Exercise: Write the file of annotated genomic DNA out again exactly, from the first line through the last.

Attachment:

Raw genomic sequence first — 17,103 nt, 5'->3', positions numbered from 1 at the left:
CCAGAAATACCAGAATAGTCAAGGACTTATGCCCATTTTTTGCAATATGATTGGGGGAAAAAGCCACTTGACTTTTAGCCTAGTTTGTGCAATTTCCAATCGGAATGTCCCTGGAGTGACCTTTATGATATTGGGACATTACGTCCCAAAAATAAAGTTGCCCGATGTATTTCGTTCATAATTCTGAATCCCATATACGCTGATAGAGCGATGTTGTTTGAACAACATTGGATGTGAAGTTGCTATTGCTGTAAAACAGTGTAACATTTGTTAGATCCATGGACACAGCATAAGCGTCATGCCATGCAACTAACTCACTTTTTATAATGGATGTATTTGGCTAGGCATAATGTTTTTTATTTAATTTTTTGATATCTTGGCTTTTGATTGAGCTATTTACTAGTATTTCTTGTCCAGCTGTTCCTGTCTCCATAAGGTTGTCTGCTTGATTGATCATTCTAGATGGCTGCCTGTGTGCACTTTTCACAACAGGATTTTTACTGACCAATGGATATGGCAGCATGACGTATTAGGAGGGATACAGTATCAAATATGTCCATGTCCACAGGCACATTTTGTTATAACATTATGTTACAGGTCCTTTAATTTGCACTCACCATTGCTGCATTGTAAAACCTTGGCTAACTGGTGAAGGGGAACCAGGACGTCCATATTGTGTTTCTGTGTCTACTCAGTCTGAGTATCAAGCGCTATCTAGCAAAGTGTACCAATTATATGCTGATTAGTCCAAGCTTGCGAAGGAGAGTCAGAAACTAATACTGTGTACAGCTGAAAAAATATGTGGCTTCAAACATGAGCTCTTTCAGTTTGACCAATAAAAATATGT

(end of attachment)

Raw genomic sequence first — 17,103 nt, 5'->3', positions numbered from 1 at the left:
CCAGAAATACCAGAATAGTCAAGGACTTATGCCCATTTTTTGCAATATGATTGGGGGAAAAAGCCACTTGACTTTTAGCCTAGTTTGTGCAATTTCCAATCGGAATGTCCCTGGAGTGACCTTTATGATATTGGGACATTACGTCCCAAAAATAAAGTTGCCCGATGTATTTCGTTCATAATTCTGAATCCCATATACGCTGATAGAGCGATGTTGTTTGAACAACATTGGATGTGAAGTTGCTATTGCTGTAAAACAGTGTAACATTTGTTAGATCCATGGACACAGCATAAGCGTCATGCCATGCAACTAACTCACTTTTTATAATGGATGTATTTGGCTAGGCATAATGTTTTTTATTTAATTTTTTGATATCTTGGCTTTTGATTGAGCTATTTACTAGTATTTCTTGTCCAGCTGTTCCTGTCTCCATAAGGTTGTCTGCTTGATTGATCATTCTAGATGGCTGCCTGTGTGCACTTTTCACAACAGGATTTTTACTGACCAATGGATATGGCAGCATGACGTATTAGGAGGGATACAGTATCAAATATGTCCATGTCCACAGGCACATTTTGTTATAACATTATGTTACAGGTCCTTTAATTTGCACTCACCATTGCTGCATTGTAAAACCTTGGCTAACTGGTGAAGGGGAACCAGGACGTCCATATTGTGTTTCTGTGTCTACTCAGTCTGAGTATCAAGCGCTATCTAGCAAAGTGTACCAATTATATGCTGATTAGTCCAAGCTTGCGAAGGAGAGTCAGAAACTAATACTGTGTACAGCTGAAAAAATATGTGGCTTCAAACATGAGCTCTTTCAGTTTGACCAATAAAAATATGT